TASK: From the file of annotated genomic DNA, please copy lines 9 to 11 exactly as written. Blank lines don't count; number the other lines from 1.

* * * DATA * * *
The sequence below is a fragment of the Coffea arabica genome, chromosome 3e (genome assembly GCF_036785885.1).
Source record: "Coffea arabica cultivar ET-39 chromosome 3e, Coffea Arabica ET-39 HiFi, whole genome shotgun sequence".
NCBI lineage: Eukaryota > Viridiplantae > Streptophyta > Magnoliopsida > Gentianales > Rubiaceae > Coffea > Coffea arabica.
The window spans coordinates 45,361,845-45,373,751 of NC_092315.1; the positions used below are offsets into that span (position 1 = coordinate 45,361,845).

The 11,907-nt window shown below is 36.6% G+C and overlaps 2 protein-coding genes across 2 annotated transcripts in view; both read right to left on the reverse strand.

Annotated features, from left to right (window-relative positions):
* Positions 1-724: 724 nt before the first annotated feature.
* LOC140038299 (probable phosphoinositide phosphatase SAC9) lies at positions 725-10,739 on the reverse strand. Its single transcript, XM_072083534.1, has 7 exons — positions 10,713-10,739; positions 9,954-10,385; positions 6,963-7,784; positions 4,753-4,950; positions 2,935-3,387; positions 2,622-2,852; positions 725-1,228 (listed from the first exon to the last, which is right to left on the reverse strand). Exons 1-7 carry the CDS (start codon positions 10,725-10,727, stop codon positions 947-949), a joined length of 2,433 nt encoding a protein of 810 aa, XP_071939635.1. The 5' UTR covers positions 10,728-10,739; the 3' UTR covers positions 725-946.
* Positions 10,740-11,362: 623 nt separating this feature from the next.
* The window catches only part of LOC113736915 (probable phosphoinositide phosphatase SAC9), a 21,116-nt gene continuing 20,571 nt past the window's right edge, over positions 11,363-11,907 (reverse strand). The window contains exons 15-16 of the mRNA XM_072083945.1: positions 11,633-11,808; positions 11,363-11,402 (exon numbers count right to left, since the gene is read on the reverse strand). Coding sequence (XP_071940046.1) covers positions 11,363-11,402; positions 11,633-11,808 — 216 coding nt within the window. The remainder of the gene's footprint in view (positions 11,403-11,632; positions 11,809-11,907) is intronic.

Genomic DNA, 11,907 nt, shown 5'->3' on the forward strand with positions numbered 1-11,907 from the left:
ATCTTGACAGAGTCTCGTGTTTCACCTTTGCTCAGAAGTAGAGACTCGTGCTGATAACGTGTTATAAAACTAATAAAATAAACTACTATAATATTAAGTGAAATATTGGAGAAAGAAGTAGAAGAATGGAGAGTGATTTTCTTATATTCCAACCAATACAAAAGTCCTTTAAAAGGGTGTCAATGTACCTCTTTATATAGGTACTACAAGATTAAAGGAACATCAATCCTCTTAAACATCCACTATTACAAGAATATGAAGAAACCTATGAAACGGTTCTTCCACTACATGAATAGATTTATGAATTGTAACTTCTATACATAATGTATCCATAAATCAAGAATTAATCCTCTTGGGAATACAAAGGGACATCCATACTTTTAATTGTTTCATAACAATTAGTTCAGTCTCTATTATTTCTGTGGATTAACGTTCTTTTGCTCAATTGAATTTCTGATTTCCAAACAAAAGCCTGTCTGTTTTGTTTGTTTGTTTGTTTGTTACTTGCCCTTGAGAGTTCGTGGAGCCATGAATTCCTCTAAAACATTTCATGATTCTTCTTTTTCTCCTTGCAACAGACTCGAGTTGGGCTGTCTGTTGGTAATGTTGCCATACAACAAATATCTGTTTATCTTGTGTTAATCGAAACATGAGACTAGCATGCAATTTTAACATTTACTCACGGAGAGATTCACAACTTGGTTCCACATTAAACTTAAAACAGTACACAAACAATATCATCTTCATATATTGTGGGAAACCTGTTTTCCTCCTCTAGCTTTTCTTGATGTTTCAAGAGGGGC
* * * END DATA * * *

* Positions 10,740-11,362: 623 nt separating this feature from the next.
* The window catches only part of LOC113736915 (probable phosphoinositide phosphatase SAC9), a 21,116-nt gene continuing 20,571 nt past the window's right edge, over positions 11,363-11,907 (reverse strand). The window contains exons 15-16 of the mRNA XM_072083945.1: positions 11,633-11,808; positions 11,363-11,402 (exon numbers count right to left, since the gene is read on the reverse strand). Coding sequence (XP_071940046.1) covers positions 11,363-11,402; positions 11,633-11,808 — 216 coding nt within the window. The remainder of the gene's footprint in view (positions 11,403-11,632; positions 11,809-11,907) is intronic.

Genomic DNA, 11,907 nt, shown 5'->3' on the forward strand with positions numbered 1-11,907 from the left: